EL PASO, Texas (Border Report) – The Mexican government says it is suing five firearms dealers in Arizona whose guns allegedly have been recovered from numerous crime scenes south of the border.

This is the second suit filed by Mexico against a U.S. gun industry it claims is aware that its products are ending up in the hands of transnational criminal organizations that are killing thousands with those weapons.

A judge in Massachusetts late last month threw out a $10 billion lawsuit filed by Mexico in 2021 against U.S. gun manufacturers, saying federal law shields them from being sued for selling guns that are used for their intended purpose.

“Why are we insisting on this? Because if we do not stop this tremendous flow of guns into Mexico, how can we stop the violence here?” Mexican Foreign Minister Marcelo Ebrard said in an online broadcast announcing the latest suit. “(Also), if the U.S. is asking us to help them, to work together against fentanyl, its chemical precursors, and the drug cartels, we also want them to help us by reducing this flow of guns that is causing us so much harm.”

Mexico as of mid-August had recorded more than 18,000 homicides, the vast majority involving the use of a firearm. Mexico has a single gun factory and the Ministry of Defense issues only about 50 gun licenses per year.

American gun dealers “know those weapons are coming to our country and that in our country guns are banned,” Ebrard said.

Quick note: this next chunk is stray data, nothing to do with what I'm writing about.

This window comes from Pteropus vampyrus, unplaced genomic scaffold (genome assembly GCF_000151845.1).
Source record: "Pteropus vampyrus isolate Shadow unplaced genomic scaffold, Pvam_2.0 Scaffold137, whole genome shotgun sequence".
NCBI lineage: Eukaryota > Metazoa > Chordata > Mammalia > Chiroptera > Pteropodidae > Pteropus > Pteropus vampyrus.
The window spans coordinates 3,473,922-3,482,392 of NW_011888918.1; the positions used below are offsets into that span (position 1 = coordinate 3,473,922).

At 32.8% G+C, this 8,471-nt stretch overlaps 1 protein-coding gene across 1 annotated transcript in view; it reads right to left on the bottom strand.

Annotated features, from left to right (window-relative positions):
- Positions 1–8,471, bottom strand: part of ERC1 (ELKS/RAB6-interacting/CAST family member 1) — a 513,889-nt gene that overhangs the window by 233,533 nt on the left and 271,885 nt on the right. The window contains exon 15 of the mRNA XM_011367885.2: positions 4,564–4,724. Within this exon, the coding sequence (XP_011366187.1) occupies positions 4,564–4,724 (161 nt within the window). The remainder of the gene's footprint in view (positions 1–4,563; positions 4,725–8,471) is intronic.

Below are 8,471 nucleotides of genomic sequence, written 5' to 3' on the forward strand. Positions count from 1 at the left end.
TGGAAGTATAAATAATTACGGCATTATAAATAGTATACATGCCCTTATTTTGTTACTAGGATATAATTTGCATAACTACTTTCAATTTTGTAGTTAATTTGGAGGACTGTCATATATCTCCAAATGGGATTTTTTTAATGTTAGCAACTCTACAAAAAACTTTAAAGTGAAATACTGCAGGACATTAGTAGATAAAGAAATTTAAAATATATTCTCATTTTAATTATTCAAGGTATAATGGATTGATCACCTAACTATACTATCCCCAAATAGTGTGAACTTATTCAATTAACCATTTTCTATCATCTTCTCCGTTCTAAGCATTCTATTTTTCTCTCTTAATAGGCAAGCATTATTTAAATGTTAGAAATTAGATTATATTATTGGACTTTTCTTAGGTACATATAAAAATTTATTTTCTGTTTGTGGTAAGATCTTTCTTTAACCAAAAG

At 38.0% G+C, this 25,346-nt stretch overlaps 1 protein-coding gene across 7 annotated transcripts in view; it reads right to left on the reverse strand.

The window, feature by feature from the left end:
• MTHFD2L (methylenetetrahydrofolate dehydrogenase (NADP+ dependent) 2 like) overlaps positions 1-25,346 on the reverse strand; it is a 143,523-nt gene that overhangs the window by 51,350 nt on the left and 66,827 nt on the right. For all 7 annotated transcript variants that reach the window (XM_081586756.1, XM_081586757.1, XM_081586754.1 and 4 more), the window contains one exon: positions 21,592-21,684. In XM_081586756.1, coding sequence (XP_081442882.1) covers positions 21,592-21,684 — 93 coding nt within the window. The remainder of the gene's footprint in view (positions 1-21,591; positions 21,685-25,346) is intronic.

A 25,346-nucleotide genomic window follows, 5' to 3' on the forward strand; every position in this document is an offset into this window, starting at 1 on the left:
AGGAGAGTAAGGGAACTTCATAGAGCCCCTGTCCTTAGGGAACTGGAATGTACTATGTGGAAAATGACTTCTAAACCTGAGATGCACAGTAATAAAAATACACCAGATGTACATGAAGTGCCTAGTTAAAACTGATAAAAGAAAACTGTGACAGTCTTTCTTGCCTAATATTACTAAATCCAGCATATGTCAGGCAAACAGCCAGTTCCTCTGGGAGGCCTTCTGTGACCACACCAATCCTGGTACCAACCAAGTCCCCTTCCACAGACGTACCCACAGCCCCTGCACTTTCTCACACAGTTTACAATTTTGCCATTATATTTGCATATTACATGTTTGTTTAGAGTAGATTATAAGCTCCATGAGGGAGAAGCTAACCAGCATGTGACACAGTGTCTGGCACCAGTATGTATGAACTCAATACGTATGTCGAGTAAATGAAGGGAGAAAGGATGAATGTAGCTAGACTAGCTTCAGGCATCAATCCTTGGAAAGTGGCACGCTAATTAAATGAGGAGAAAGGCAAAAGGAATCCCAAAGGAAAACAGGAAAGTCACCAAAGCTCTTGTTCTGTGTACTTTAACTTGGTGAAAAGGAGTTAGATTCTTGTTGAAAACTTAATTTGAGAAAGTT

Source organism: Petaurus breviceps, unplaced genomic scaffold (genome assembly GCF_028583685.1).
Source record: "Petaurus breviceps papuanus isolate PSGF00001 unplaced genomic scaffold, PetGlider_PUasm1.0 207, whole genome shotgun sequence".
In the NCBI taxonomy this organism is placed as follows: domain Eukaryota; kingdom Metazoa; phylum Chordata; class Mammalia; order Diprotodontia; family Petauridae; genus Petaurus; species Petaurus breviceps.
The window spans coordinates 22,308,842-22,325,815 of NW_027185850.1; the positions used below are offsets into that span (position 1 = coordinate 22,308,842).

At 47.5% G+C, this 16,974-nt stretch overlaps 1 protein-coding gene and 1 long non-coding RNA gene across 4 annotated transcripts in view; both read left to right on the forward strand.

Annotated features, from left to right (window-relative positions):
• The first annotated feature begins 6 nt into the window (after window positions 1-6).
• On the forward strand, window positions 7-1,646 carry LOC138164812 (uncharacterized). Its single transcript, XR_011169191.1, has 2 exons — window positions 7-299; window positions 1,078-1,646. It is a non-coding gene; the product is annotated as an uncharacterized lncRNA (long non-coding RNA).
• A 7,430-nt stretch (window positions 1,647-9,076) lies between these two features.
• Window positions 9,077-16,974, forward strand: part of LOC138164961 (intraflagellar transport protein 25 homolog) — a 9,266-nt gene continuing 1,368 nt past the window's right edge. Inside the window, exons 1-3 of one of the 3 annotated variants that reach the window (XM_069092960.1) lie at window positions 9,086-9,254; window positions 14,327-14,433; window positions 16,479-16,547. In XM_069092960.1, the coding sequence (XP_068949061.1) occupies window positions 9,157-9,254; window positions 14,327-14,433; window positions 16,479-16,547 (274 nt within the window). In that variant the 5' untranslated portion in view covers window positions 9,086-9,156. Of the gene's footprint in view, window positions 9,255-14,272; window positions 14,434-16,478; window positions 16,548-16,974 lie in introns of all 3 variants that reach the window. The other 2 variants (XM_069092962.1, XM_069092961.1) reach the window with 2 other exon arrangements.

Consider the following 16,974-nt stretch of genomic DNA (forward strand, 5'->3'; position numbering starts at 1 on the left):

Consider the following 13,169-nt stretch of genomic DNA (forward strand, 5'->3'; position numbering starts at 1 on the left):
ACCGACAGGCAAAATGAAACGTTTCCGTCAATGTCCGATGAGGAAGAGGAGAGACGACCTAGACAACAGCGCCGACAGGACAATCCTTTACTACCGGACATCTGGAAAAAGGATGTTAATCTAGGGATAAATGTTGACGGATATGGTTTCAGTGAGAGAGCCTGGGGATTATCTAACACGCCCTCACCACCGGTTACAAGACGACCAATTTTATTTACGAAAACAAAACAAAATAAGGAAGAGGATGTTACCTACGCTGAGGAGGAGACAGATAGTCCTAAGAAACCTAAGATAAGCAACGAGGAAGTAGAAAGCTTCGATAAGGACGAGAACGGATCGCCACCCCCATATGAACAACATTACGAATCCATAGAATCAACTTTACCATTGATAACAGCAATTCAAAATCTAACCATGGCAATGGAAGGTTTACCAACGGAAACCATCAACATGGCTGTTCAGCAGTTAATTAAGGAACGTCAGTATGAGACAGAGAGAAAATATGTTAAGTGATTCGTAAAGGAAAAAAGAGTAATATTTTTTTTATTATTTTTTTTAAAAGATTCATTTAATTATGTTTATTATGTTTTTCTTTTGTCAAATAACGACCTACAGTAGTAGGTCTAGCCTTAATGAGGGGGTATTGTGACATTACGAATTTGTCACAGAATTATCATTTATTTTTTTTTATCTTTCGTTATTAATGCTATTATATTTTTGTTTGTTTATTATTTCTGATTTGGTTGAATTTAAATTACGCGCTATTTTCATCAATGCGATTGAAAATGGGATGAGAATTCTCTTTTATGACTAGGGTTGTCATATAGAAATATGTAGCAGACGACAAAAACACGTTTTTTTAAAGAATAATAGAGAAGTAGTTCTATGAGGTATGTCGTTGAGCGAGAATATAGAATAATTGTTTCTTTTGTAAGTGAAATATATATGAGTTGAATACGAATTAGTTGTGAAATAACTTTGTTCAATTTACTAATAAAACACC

The Foreign Ministry in a news release issued Monday further accused the dealers of “systematically participating in the trafficking of weapons, including military-style, for criminal organizations in Mexico.”

The ministry identified the plaintiffs as Diamondback Shooting Sports, Inc., SNG Tactical, LLC, The Hub Target Sports (all from Tucson), Ammo AZ, LLC, of Phoenix and Sprague’s Sports, Inc., of Yuma.

The National Rifle Association’s Institute for Legislative Action on Monday chastised Mexico for trying to blame its widespread violent crime problem on Americans.

The recently-dismissed federal lawsuit in Massachusetts was “an audacious and desperate maneuver to blame rampant crime in a nation known for its own official corruption and human rights abuses on the lawful businesses that enable Americans to exercise their Second Amendment rights,” the NRA-ILA said on its website.

One of the gun dealers named in the new lawsuit echoed such sentiments and said he is already talking to his attorney to sue Ebrard for slander.

“He took a big loss last week, that looks bad on his part. I think he needs a win for his constituents and going after the little guys he thinks he can get a win,” said Veerachart Danger Murphy, owner of Ammo AZ. “But he picked the wrong little guy, at least in my case.”

Murphy said he is not involved in gun smuggling schemes and challenged Ebrard to come to his store and point out which customers he thinks are “straw” buyers who plan to take the guns to Mexico. “If he has any idea on how to do that and keep out of a discriminatory lawsuit against everybody who is Hispanic, I would love to hear from him,” Murphy said.

Richard Sprague, of Sprague’s Sports Inc., said the company has a good track record since 1956.

“We are a law abiding federal firearms licensee with a long history of fully cooperating with law enforcement agencies at every level including the (Bureau of Alcohol, Tobacco and Firearms) to keep firearms out of the hands of individuals that are prohibited from possessing them. We are confident that we will prevail in this lawsuit,” Sprague told Border Report.

Border Report reached out to the rest of the dealers named in the lawsuit and is awaiting a response.